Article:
Networking WriteUp – TryHackMe

In this article, I tried to prepare a write-up for the “Networking” room on tryhackme.


[Task 1] Kinda like a street address, just cooler.

In a manner similar to streets and homes, computers and their respective communication networks must have a way to address their ‘mail’. In the following set of questions, we’ll investigate the various types of IPv4 addresses. Here’s a reference guide for that various types of IP addresses:

#1 How many categories of IPv4 addresses are there?

ANSWER: 5

#2 Which type is for research? *Looking for a letter rather than a number here

ANSWER: E

#3 How many private address ranges are there?

ANSWER: 3

#4 Which private range is typically used by businesses?

ANSWER: A

#5 There are two common default private ranges for home routers, what is the first one?

ANSWER: 192.168.0.0

#6 How about the second common private home range?

ANSWER: 192.168.1.0

#7 How many addresses make up a typical class C range? Specifically a /24

ANSWER: 256

#8 Of these addresses two are reserved, what is the first addresses typically reserved as?

ANSWER: Network

#9 The very last address in a range is typically reserved as what address type?

ANSWER: Broadcast

#10 A third predominant address type is typically reserved for the router, what is the name of this address type?

ANSWER: Gateway

#11 Which address is reserved for testing on individual computers?

ANSWER: 127.0.0.1

#12 A particularly unique address is reserved for unroutable packets, what is that address? This can also refer to all IPv4 addresses on the local machine.

ANSWER: 0.0.0.0


[Task 2] Binary to Decimal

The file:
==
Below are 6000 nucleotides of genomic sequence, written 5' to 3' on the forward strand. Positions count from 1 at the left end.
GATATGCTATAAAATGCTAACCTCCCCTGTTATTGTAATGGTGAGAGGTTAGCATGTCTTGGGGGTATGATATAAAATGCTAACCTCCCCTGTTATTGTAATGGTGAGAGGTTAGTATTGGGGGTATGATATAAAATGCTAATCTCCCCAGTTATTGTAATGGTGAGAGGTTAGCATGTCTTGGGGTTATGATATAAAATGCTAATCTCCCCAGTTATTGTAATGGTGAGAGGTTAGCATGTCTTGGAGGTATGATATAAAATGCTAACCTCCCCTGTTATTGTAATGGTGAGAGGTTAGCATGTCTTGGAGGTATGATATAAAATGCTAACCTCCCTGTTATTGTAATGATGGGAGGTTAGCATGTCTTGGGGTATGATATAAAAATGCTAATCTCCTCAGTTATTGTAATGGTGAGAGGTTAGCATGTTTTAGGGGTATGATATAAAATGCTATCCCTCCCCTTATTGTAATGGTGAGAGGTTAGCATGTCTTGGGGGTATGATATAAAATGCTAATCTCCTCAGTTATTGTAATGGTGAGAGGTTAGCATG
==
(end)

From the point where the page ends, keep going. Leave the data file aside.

Convert the following binary values into decimal. I suggest doing this by hand with a sheet of paper as it’s essential to practice and retain properly. These have been split into two sections of four for readability, however, treat them as octets when solving for decimal values.

a) 1001 0010 ---> 146

b) 0111 0111 ---> 119

c) 1111 1111 ---> 255

d) 1100 0101 ---> 197

e) 1111 0110 ---> 246

f) 0001 0011 ---> 19

g) 1000 0001 ---> 129

h) 0011 0001 ---> 49

i) 0111 1000 ---> 120

j) 1111 0000 ---> 240

k) 0011 1011 ---> 59

l) 0000 0111 ---> 7

[Task 3] Decimal to Binary

Using the table provided within the previous task convert the following values to binary. For the sake of preserving the full octet, pad the front of each answer with the appropriate amount of zeros.

a) 238 ---> 11101110

b) 34  ---> 00100010

c) 123 ---> 01111011

d) 50  ---> 00110010

e) 255 ---> 11111111

f) 200 ---> 11001000

g) 10  ---> 00001010

h) 138 ---> 10001010

i) 1   ---> 00000001

j) 13  ---> 00001101

k) 250 ---> 11111010

l) 114 ---> 01110010 

[Task 4] Address Class Identification

Using the table provided in the first task, identify which class each of the following addresses belongs to.

10.240.1.1   ---> A

150.10.15.0   ---> B

192.14.2.0    ---> C

148.17.9.1    ---> B

193.42.1.1    ---> C

126.8.156.0   ---> A

220.200.23.1  ---> C

230.230.45.58 ---> D

177.100.18.4  ---> B

119.18.45.0   ---> A

117.89.56.45  ---> A

215.45.45.0   ---> C 

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